Growth regulator shows promise for improved yields

INDIAN HEAD, Sask. — Reduced lodging and increased yields are two benefits seen at prairie research sites that have been testing a new plant growth regulator.

PGRs are widely used in the horticulture industry and on golf course grasses but haven’t taken off in grain production because previous generations of the products hurt yields.

However, current trials show that at least one, Manipulator, could live up to the promise of shortening the crop to keep it from lodging while maintaining good yields.

Tom Tregunno, product manager at Engage Agro, explains the effects of plant growth regulator Manipulator at the Indian Head Agricultural Research Foundation field tour.  |  Karen Briere photo

Tom Tregunno, product manager at Engage Agro, explains the effects of plant growth regulator Manipulator at the Indian Head Agricultural Research Foundation field tour. | Karen Briere photo

Trials at Outlook, Sask., and Indian Head, Sask. clearly show a difference in height between crops with and without PGR application.

Manipulator should be available for wheat, including durum and winter wheat, by next year, said Tom Tregunno, product manager at Engage Agro, the Guelph, Ont., company that is working to register the regulator.

“We’re already working on barley and oats and rye and we’ll probably expect that in 2016,” he said at Indian Head.

Tregunno said Manipulator works on a hormone called gibberellins, which is responsible for causing the plant stem to elongate.

“You spray it on and it prevents the biosynthesis of that hormone. You end up with a stockier, shorter plant.”

Research trials into the best time to apply PGRs have concluded that the five- to six-leaf stage, or growth stage 31, is optimal.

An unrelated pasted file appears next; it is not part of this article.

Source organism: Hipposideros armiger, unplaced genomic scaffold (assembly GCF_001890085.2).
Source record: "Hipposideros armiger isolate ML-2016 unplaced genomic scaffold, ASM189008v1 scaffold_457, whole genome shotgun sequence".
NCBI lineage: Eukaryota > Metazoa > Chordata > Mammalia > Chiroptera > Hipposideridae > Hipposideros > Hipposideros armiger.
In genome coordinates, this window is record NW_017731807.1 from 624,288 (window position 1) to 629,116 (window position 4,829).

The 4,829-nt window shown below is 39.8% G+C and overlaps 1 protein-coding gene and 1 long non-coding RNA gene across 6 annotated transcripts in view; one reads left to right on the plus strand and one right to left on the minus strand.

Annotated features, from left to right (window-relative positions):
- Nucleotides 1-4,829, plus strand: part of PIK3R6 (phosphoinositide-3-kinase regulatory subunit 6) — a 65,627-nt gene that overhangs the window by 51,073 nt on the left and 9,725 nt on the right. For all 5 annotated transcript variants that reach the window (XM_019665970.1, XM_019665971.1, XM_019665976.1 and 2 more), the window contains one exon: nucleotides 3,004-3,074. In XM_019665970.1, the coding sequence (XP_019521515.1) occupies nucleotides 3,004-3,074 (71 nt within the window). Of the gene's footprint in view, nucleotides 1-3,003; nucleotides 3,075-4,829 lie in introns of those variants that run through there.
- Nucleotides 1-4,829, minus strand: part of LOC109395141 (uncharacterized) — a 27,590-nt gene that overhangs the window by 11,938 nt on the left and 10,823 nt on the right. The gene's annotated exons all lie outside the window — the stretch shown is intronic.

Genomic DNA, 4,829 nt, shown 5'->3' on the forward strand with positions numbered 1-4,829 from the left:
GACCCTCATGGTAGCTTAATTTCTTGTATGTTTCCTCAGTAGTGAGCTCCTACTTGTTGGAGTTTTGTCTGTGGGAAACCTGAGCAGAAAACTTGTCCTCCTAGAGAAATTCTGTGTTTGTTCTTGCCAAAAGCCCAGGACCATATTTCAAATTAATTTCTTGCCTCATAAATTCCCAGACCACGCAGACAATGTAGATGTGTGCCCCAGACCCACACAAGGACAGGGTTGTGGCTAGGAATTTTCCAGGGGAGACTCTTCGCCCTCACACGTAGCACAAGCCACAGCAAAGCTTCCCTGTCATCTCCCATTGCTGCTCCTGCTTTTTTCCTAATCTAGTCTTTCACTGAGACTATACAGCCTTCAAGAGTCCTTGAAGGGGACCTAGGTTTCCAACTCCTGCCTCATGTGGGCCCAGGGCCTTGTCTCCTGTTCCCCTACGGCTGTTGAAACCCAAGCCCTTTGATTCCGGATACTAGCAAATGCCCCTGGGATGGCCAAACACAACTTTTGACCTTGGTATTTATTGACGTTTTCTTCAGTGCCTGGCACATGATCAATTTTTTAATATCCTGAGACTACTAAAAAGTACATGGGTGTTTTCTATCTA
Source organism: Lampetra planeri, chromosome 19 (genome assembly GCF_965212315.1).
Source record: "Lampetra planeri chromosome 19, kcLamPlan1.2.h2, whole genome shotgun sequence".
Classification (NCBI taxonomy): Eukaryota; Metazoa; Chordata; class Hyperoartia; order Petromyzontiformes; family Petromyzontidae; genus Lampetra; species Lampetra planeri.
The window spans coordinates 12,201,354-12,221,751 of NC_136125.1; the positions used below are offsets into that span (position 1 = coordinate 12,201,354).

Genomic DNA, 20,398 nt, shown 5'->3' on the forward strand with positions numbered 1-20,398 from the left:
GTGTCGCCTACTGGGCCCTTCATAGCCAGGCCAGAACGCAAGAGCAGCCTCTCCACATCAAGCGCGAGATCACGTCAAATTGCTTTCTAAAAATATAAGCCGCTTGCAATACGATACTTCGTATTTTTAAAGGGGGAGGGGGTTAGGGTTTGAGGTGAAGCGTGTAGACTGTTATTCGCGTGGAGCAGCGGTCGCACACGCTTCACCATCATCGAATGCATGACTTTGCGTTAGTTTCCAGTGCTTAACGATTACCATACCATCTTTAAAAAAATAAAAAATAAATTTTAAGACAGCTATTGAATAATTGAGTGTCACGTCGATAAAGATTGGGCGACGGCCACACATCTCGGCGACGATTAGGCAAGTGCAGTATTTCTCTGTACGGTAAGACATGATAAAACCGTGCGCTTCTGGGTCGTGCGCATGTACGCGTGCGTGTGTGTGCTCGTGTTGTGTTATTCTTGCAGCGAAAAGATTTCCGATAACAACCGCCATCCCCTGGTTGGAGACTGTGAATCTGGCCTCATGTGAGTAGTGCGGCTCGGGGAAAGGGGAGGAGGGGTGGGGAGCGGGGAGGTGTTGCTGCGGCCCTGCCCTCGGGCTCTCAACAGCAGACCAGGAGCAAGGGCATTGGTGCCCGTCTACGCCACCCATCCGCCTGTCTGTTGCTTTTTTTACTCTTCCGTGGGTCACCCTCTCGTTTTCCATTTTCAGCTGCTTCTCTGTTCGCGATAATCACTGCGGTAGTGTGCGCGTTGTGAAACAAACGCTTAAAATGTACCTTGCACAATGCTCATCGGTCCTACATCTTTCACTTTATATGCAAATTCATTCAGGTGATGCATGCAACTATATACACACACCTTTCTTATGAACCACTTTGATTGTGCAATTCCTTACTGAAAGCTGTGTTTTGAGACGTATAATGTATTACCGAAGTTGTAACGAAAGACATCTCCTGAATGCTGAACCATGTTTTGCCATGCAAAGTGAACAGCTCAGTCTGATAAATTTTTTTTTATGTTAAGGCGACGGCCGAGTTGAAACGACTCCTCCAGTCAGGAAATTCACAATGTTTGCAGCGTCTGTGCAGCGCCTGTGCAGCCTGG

“You can tell that timing if you reach down at the base of the plant,” Tregunno said. “If you can crush the stem and it’s hollow, you know you’re at growth stage 30, 31.”

Missing the application window isn’t a disaster but it’s better earlier.

Later applications could mean shrinking the peduncle height rather than the stem, which could reduce lodging. However, Tregunno said research hasn’t shown that yet.

He also said research has shown no difference in root mass.

Even Tregunno was impressed with the dramatic difference between treated and untreated Unity winter wheat stands at the Indian Head Agricultural Research Foundation plot.

IHARF research manager Chris Holzapfel said it was typical.

“We’ve seen this every year that we’ve applied this product,” he said.

“It’s really quite astounding.”

Previous years have shown that lodging still occurs with PGR application, but at the highest fertility levels. That hasn’t happened yet this year.

Last year’s study examined three fertility levels — 100 percent, 125 percent and 150 percent of a typically recommended package — with early, optimal and split application times of Manipulator. It found that any application of PGR decreased plant height when compared to no application.

“Our combination of PGR applied at the optimal time, so growth stage 31, plus the highest fertility package, actually got an average of 90 bushels per acre of spring wheat,” Holzapfel said.

Other spring wheat varieties yielded up to 75 bu. per acre, so all crops did well, but the PGR application resulted in a clear winner, he said.

All the treatments lodged, and lodging was most severe at the highest fertility level. The highest yields were seen in the 150 percent fertility treatment with a late or split application of the PGR.

Tregunno said more work is needed in the area of fertility and whether there are “breaking points” by variety. A field-scale demonstration under irrigation at Outlook last year found a 13 centimetre reduction in height on wheat and a nine bu. per acre yield benefit.

The product is not yet registered, but Tregunno predicted it would cost $10 to $15 per acre.

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